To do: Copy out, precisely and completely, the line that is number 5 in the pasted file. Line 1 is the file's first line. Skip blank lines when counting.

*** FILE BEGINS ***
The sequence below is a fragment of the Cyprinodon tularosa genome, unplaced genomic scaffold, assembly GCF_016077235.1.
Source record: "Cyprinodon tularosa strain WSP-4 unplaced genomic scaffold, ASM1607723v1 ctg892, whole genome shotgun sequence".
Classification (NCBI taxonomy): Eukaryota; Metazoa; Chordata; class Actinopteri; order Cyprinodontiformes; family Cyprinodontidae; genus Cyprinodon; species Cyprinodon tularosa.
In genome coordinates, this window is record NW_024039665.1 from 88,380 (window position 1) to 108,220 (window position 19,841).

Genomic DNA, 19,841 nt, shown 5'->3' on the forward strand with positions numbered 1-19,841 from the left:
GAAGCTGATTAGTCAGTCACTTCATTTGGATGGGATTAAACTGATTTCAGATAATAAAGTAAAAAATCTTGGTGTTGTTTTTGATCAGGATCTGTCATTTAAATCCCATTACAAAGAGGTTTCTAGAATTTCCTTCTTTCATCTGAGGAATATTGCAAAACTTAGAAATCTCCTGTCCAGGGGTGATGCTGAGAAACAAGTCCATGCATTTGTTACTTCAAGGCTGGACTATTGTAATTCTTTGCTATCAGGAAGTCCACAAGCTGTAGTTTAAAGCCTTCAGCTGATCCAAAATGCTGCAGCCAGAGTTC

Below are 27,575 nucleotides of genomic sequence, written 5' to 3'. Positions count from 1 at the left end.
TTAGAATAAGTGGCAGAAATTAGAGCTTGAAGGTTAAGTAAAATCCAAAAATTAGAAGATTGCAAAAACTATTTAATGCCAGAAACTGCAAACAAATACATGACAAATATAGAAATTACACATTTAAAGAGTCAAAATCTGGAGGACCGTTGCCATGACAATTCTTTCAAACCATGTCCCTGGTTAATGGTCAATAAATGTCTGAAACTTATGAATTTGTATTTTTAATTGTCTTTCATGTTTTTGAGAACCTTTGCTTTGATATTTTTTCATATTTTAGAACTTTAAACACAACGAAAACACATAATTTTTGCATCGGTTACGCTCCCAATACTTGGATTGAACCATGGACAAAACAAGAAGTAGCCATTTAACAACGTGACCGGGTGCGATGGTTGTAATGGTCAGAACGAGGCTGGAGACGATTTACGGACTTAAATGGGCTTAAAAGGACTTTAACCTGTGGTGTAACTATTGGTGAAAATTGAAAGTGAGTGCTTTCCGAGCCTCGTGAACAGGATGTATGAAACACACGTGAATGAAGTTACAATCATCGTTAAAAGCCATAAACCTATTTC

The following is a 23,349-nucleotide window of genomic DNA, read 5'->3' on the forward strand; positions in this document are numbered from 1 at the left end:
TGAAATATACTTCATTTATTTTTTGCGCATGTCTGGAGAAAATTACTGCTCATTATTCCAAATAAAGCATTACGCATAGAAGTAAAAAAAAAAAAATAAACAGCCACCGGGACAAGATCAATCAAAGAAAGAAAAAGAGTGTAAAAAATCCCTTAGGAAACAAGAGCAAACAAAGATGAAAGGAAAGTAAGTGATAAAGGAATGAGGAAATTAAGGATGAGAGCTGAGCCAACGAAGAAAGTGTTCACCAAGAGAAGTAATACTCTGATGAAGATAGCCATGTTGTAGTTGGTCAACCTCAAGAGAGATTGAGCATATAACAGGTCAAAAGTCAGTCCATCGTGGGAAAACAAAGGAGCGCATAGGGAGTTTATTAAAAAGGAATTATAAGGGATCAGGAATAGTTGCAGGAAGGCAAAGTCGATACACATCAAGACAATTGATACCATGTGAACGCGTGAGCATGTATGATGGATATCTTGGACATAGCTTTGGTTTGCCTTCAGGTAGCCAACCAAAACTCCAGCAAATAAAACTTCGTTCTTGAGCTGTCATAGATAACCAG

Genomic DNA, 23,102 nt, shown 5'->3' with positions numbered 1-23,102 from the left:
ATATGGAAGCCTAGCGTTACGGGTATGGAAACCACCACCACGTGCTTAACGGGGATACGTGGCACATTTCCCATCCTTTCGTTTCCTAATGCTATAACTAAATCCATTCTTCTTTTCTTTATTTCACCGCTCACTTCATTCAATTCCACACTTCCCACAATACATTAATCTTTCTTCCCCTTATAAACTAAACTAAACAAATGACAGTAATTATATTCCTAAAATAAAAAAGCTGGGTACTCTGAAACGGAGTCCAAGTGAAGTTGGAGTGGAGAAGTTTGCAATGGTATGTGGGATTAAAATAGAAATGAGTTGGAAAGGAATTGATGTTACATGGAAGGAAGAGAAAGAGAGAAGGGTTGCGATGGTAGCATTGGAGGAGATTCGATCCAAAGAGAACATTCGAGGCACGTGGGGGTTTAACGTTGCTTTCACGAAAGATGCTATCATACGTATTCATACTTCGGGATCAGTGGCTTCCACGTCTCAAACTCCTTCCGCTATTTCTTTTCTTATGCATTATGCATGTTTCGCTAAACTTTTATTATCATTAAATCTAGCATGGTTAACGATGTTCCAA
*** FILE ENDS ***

Genomic DNA, 19,841 nt, shown 5'->3' on the forward strand with positions numbered 1-19,841 from the left: